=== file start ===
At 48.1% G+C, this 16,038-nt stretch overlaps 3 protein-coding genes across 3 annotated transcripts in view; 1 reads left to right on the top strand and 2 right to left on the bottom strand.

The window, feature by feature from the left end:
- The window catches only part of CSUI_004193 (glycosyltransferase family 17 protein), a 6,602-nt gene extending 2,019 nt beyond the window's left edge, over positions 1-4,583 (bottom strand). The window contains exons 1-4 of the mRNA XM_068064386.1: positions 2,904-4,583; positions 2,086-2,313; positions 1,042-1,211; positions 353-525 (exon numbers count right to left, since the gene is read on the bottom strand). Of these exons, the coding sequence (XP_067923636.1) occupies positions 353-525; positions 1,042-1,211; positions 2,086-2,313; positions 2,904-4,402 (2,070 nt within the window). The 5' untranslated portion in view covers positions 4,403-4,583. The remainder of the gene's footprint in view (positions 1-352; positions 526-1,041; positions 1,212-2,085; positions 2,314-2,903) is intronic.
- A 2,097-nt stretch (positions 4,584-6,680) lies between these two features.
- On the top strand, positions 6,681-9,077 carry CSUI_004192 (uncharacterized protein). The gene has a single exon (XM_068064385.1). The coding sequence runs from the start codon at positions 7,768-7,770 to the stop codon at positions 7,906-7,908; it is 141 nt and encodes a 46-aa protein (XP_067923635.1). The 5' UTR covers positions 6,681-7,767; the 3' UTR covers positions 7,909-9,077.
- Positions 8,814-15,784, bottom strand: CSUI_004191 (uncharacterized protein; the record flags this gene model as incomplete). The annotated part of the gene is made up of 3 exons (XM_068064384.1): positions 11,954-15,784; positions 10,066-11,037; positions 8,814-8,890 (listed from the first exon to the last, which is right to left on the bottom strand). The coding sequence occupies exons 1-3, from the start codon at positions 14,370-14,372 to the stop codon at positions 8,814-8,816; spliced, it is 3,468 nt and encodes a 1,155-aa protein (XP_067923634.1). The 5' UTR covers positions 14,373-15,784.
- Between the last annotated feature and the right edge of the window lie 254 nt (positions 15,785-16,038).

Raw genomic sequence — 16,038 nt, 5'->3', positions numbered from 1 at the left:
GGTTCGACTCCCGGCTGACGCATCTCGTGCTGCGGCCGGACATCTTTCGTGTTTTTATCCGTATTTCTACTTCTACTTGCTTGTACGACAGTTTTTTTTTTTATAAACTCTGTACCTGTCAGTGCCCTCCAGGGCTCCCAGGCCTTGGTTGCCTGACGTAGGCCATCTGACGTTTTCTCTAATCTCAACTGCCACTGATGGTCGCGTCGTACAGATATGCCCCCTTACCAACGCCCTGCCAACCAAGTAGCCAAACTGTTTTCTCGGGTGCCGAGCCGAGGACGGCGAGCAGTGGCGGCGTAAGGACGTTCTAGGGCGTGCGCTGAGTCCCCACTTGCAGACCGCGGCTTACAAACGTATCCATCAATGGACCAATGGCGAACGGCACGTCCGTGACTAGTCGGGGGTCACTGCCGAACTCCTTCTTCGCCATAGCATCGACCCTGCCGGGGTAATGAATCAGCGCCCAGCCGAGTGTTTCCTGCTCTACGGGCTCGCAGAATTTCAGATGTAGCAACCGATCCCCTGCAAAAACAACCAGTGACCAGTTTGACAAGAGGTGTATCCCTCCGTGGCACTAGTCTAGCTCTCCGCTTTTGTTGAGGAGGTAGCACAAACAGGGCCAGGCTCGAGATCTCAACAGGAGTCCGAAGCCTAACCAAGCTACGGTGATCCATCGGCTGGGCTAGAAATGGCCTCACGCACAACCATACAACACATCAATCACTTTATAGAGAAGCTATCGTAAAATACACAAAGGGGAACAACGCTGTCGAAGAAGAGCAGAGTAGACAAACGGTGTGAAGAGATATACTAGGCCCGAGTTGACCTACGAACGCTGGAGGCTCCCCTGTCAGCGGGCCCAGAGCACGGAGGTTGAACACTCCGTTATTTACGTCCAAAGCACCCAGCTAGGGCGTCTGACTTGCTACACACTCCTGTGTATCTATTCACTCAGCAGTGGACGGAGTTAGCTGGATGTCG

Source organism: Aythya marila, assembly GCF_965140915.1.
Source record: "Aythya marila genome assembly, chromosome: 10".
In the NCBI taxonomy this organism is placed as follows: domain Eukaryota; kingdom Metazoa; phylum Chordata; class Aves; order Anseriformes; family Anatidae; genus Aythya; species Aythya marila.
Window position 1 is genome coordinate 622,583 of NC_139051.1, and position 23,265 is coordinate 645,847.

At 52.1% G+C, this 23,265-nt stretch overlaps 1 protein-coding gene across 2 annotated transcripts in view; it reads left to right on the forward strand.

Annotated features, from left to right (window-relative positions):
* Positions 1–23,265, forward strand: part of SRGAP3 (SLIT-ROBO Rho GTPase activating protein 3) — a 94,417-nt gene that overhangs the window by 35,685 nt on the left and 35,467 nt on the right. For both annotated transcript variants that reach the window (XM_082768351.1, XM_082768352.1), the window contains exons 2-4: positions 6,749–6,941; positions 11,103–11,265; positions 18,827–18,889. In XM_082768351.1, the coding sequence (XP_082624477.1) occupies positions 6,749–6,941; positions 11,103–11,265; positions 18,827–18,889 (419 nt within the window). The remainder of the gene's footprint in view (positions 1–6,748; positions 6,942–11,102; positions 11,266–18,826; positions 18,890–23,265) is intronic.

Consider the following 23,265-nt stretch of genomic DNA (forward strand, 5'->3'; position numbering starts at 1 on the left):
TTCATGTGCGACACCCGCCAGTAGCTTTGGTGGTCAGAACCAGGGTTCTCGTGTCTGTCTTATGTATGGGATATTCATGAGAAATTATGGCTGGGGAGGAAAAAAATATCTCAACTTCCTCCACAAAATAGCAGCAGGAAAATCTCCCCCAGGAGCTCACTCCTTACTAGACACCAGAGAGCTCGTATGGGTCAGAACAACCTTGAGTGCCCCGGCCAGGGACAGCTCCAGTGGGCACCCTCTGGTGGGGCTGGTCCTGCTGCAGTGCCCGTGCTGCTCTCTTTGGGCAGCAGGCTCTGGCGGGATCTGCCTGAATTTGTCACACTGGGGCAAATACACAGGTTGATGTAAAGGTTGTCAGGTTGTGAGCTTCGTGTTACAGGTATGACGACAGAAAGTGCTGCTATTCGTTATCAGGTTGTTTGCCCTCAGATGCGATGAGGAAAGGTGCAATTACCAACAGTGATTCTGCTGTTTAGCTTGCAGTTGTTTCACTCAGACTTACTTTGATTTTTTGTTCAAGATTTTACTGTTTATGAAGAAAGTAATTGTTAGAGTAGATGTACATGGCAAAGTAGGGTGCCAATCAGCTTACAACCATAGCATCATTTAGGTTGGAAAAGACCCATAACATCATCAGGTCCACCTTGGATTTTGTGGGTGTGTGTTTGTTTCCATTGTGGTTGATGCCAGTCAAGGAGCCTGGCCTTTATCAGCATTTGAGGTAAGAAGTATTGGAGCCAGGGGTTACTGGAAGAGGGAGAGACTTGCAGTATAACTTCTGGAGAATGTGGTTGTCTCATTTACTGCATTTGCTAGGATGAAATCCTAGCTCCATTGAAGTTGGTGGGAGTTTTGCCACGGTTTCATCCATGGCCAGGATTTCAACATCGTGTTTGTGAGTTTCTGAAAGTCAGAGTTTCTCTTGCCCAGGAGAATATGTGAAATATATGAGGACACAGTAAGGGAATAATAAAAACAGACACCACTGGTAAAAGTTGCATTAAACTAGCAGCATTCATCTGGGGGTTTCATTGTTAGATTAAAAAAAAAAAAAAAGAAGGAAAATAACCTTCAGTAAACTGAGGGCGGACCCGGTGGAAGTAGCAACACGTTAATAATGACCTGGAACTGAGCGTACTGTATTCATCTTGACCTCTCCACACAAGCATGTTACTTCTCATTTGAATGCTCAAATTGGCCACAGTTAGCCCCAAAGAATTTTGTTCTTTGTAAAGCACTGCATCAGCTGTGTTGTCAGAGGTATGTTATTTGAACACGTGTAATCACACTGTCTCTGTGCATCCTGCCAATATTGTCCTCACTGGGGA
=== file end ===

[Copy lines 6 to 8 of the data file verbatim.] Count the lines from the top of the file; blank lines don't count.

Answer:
- Positions 8,814-15,784, bottom strand: CSUI_004191 (uncharacterized protein; the record flags this gene model as incomplete). The annotated part of the gene is made up of 3 exons (XM_068064384.1): positions 11,954-15,784; positions 10,066-11,037; positions 8,814-8,890 (listed from the first exon to the last, which is right to left on the bottom strand). The coding sequence occupies exons 1-3, from the start codon at positions 14,370-14,372 to the stop codon at positions 8,814-8,816; spliced, it is 3,468 nt and encodes a 1,155-aa protein (XP_067923634.1). The 5' UTR covers positions 14,373-15,784.
- Between the last annotated feature and the right edge of the window lie 254 nt (positions 15,785-16,038).

Raw genomic sequence — 16,038 nt, 5'->3', positions numbered from 1 at the left: